The Public Relations Committee may be headed by an appointed chair or the Secretary. It would be this committee that would plan and carry out all activities dealing with promoting the crew and getting the word out about what it does. This could include creating and making up brochures, fliers and the like, and also running any promotional events for the crew, such as Open House events.

The Executive Committee (sometimes called an Executive Board) would be headed by the President. This group is actually the lead officers of the crew. The specific membership is set down by your bylaws. This group would usually met on a regular basis or as needed, to make any decisions regarding the crew in between regular meetings.

Now, in addition to these permanent committees, you can have several `select’ (short term or ad hoc) committees to do other tasks. Some of these you would probably expect to have on a regular basis, such as for your regular awards banquet or your regular open house event or summer superactivity. Others may be formed as need to perform some task, such as planning and carrying out a large service project or fellowship event or some other task. Such committees also have a value of putting someone in charge for a short term (but important) project that would rather not be tied down with year-long task or position. It can also be good training and experience for a newer member to prepare them to step up to that larger position. A member who has shown themselves in running several events may be a great candidate for VP of Program, for instance.

Another important aspect is that EVERYONE in the crew should be involved in these committees. Everyone should be on at least ONE standing committee. Some may be on more than one, depending on their interest and time. Also, all the crew adults (associate advisors and crew committee members) should be asked to advise one or more of these committees, depending on their time, experience, and interests. If you have an adult who is very knowledgeable about finances, they would be a great resource for the Fundraising Committee, for instance. When a new member joins the crew, get them involved as soon as possible by getting them involved in a committee.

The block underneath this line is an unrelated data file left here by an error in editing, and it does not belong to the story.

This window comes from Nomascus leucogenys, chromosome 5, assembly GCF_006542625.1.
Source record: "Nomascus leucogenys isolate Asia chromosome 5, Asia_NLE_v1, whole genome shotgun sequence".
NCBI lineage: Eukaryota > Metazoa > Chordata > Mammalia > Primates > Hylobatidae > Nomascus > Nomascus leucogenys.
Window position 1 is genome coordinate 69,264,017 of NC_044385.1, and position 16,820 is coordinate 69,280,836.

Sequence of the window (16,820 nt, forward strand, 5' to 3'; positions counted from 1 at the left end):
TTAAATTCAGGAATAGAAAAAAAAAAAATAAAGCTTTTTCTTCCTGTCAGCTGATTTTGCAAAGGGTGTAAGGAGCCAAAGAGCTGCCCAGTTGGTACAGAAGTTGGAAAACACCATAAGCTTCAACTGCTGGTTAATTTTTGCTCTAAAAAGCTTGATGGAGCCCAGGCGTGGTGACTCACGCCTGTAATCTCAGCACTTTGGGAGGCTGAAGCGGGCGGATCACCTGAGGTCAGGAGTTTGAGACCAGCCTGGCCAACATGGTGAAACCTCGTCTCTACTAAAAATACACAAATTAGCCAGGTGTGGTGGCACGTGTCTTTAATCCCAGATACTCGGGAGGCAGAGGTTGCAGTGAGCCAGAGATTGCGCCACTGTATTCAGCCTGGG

In addition to getting everyone in the chapter involved, using committees has the effect of making your crew meetings run shorter and more smoothly. How does this work? Well, if you don’t have a committee structure in place, then you are forced to fully plan out your activities in your crew meeting, such as upcoming events (whether activities, social events, fundraisers, etc.). This takes a lot of time. With the committee structure, this planning is done in the committees at their own meetings. The committees then bring to the crew meeting their fully planned out activities for final approval (and possible modification). If those who have the strongest interest in the event are involved with that committee, then hopefully there will be little need to make many changes. The committees meet at a time/place of their convenience. Could be on-line, or at lunch, or in someone’s home, or via a phone conference or even an on-line chat session. Because the committee is probably a smaller group, they can be less formal then at a crew meeting (this is allowed under parliamentary rules and will be covered in a future Notes).

Realize that within the BSA, we use this committee structure at many levels. Much of the work being done by BSA, both nationally and in your council, is done by committees. Many of these committees `meet’ on-line or via conference calls and they get a lot done. Also, your VOAs can make use of committees as well. Many many organizations do the same.

So try it out. It works well!

One reaction I’ve gotten when I’ve laid out this structure for crews is, “our crew is too small, we only have 5 people.” Well, the issue there is you need to grow your crew. A 5 person crew is not effective. You’ve basically filled all the officer roles. You need to be recruiting and build up your crew.

I like to give book recommendations in the Notes, but have to admit that on this topic I’m stumped. Too many are just of too narrow a use (books on church-based committees or non-profit boards). So let me give a different one. If you are interesting in learning more about parliamentary procedure, get the right work, which is “Robert’s Rules of Order, Newly Revised” (RONR) in its 10th edition (2000). Please be wary of the various spurious editions of Robert’s Rules (Modern, 20th Century, etc). The 11th edition is expected to come out in a few months this fall. If RONR is a bit scary, get “Robert’s Rules of Order, In Brief”, which is intended as a teaching work, NOT a replacement for RONR. As noted, future Notes will touch on other topics of parliamentary procedure.